Trade deficit stalls liquidity

The persistent liquidity crunch has compromised the country’s ability to sustain the relatively robust economic growth achieved since dollarization.

Increased liquidity is central to the transformation of the Zimbabwean economy. However, in an economy where the central bank cannot turn to printing notes, the country’s liquidity is largely sourced from export earnings, diaspora remittances, offshore credit lines and foreign direct and portfolio investment inflows.

Had these sources been able to sufficiently meet the economy’s liquidity requirements, we would not be having this discussion. In view of the publicly known challenges relating to other liquidity sources, the development of the export sector front appears to be the most viable source of liquidity for us.

It is disheartening to realise that our exports are currently much lower than imports, and the trade deficit has continued to worsen. Zimbabwe’s export earnings are mainly comprised of mineral exports which constitute about 60 percent of total exports. We also have a very concentrated export market, as 72 percent of the country’s exports are going to three countries: South Africa, United Arab Emirates and China.

Concentrated exports

Further to that, the predominance of unprocessed primary goods, the massive deterioration in general infrastructure and quality control management has constrained our capacity to maximize export earnings.

High imports mean that we are withdrawing money from the economy and paying it to other countries, which reduces our liquidity levels. This type of liquidity leakage should be countered through import substitution and initiatives such as the Buy Zimbabwe Campaign.

On the other hand, increasing exports means that we are being paid by other countries and this is an injection which boosts liquidity in the economy. This means that we should be careful about what we import.


The main challenge at the moment is that Zimbabwean enterprises lack export readiness, apart from having what I call exportophobia. The introduction of dollarization has resulted in many manufacturing companies abandoning the export market, since they can still get foreign currency by selling locally. Local prices are higher than regional and international ones, giving them the incentive to sell domestically. It appears that the domestic market offers comfort and security to these enterprises. However, this is a huge slap for liquidity injection prospects in the economy. It has to be noted that dollarization is not a permanent thing, as one day a local currency is going to be introduced. It would be difficult for those companies that have abandoned their export markets to reclaim them, as other countries would be servicing them.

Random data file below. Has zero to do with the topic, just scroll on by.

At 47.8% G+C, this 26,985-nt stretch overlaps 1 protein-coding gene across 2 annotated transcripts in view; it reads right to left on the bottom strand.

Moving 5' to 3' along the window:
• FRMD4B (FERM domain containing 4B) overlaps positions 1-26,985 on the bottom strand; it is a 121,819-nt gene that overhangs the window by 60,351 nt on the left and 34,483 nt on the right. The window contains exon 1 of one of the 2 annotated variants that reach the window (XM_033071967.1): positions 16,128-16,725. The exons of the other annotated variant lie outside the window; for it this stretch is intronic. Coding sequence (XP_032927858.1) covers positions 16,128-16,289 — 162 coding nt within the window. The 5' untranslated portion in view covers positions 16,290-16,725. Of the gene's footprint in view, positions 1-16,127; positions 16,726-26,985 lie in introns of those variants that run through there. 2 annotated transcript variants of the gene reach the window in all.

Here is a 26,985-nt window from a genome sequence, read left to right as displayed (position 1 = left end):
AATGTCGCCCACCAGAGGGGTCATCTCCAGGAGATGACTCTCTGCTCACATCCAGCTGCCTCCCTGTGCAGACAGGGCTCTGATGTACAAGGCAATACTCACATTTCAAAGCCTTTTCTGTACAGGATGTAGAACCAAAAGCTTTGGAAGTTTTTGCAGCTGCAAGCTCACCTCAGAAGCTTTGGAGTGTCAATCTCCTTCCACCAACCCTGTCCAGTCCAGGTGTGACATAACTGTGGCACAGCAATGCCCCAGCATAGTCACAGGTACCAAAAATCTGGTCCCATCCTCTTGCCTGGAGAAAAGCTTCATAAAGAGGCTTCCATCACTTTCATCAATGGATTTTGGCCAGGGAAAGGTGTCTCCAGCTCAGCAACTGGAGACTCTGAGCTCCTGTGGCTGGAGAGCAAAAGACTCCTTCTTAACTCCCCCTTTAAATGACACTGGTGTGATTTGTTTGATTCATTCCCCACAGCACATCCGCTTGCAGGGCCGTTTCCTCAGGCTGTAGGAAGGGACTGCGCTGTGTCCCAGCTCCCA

Defining moment

As industrial capacity utilisation continues on a growth trajectory, it is only a matter of time before exporting goods will be a natural compelling factor. This is because the domestic market will be saturated, and firms will be producing surpluses, not to mention increased home competition, changes in operational environment and the need to exploit the product life cycles for their products entering the decline stage.

This is our defining moment and decisions we make ought to be inspired by our economic aspirations for the foreseeable future. For those willing to participate in the export market, the main challenge is lack of knowledge about the many complex challenges involved in marketing abroad. International marketing is a much more complicated process than marketing and selling in the domestic economy.

I have seen tomatoes belonging to a farmer from Benzi rotting, because no-one in the village could buy them. This is in spite of the fact the there is a huge demand for tomatoes in markets abroad.

The Benzi farmer’s tomatoes will continue to rot, as long as the above matter is not addressed. Acknowledging the initiatives of the National Trade Policy, it is imperative for the government to step in and provide enterprises support and incentives that encourage them to export their products.

However, it should be noted that subsidies are regulated by the World Trade Organisation.

Our aim, as pronounced in the National Trade Policy, is to grow our exports from the current $4.3 billion to $7 billion by 2016.

We are also aiming at increasing the manufacturing sector’s contribution to export earnings from the current 16 percent to 50 percent by 2016.

Export earnings, which are currently very low, are our only hope for boosting liquidity. We need to start boosting exports in order to build our economy.

Post published in: Business

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